A big reason for all the fan theories is the moral ambiguity of the game. Joel, the hero, is forced into difficult situations where there's often no obvious answer. Players search for clues and reasons why things turned out the way they did. When there isn't an obvious one, they often come up with their own theories to fill in the holes in just the same way people invent conspiracy theories for confounding events in the real world.

Not every The Last of Us theory is perfectly sound. Some seem pretty ludicrous while others appear to be pretty likely, but that's just the nature of fan theories in a nutshell.

It should go without saying, but there are The Last of Us spoilers ahead.

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The Fireflies Were Never Going to Find a Cure

When Joel and Ellie arrive, the Fireflies almost immediately decide that she must die in order to produce a cure. The problem is, all of their reasoning is very, very flawed. Instead of scientifically studying the only known immune person in existence, they immediately want to kill her without first running comprehensive diagnostics or tests. It's likely that even if they did kill Ellie, they wouldn't have the knowledge, ability, or patience to develop a cure from her brain.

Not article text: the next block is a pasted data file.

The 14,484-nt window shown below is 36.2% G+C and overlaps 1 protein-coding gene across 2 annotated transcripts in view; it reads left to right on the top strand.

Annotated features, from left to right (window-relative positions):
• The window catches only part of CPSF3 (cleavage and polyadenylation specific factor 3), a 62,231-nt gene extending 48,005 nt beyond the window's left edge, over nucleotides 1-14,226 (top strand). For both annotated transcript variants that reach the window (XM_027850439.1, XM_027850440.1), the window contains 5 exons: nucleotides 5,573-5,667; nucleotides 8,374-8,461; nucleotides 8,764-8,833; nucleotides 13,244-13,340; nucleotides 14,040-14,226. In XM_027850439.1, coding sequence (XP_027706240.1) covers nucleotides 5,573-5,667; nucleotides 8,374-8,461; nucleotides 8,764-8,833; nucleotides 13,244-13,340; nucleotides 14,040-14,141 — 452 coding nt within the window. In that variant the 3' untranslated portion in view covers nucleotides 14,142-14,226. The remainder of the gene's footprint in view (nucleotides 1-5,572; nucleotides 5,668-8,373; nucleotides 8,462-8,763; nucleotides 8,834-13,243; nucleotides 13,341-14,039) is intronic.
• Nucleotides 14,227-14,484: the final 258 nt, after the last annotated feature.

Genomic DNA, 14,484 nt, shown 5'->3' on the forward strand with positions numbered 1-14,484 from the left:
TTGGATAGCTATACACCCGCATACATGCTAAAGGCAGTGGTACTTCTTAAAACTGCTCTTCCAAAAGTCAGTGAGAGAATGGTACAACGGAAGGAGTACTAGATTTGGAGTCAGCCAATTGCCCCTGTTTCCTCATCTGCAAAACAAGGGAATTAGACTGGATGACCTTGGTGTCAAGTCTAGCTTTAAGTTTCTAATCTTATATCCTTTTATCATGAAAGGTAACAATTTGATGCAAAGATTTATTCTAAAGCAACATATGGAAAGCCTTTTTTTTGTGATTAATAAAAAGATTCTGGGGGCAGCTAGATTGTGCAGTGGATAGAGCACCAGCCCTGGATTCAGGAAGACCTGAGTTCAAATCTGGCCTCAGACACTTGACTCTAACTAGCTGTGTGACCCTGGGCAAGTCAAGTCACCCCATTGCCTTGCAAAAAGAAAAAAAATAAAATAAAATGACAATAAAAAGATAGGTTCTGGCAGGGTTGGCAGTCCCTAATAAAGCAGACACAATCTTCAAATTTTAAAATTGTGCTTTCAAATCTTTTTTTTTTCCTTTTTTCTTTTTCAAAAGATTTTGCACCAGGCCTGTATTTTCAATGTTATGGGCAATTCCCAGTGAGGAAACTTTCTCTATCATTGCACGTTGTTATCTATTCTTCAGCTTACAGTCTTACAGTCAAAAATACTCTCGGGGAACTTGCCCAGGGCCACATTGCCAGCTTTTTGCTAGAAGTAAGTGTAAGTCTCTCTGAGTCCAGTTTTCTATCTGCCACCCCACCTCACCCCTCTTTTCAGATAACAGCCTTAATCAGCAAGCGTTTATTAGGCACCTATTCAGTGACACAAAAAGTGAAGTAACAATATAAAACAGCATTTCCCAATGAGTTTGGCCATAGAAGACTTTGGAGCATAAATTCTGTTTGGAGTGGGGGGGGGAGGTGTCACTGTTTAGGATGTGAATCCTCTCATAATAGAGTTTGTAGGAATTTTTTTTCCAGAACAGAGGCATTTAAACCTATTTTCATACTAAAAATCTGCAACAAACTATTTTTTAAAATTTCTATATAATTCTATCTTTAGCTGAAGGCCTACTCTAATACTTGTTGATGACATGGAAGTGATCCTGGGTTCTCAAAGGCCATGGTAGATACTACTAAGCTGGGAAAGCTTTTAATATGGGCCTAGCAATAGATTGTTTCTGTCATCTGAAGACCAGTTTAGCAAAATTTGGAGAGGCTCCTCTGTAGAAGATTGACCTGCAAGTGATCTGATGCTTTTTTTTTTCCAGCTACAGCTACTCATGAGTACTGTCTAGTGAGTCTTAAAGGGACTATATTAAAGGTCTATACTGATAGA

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2 123 VOTES

The Fireflies Wanted Total Control of the Cure

According to the Fireflies, Ellie needs to die so they could dissect her brain and discover the cure. According to this theory, that's only partly true. The Fireflies could derive a cure from Ellie without murdering her, but as long as she is alive, other factions, such as the military, can do the same. By killing her and becoming the only ones with the cure, the Fireflies would become the most influential organization in the world.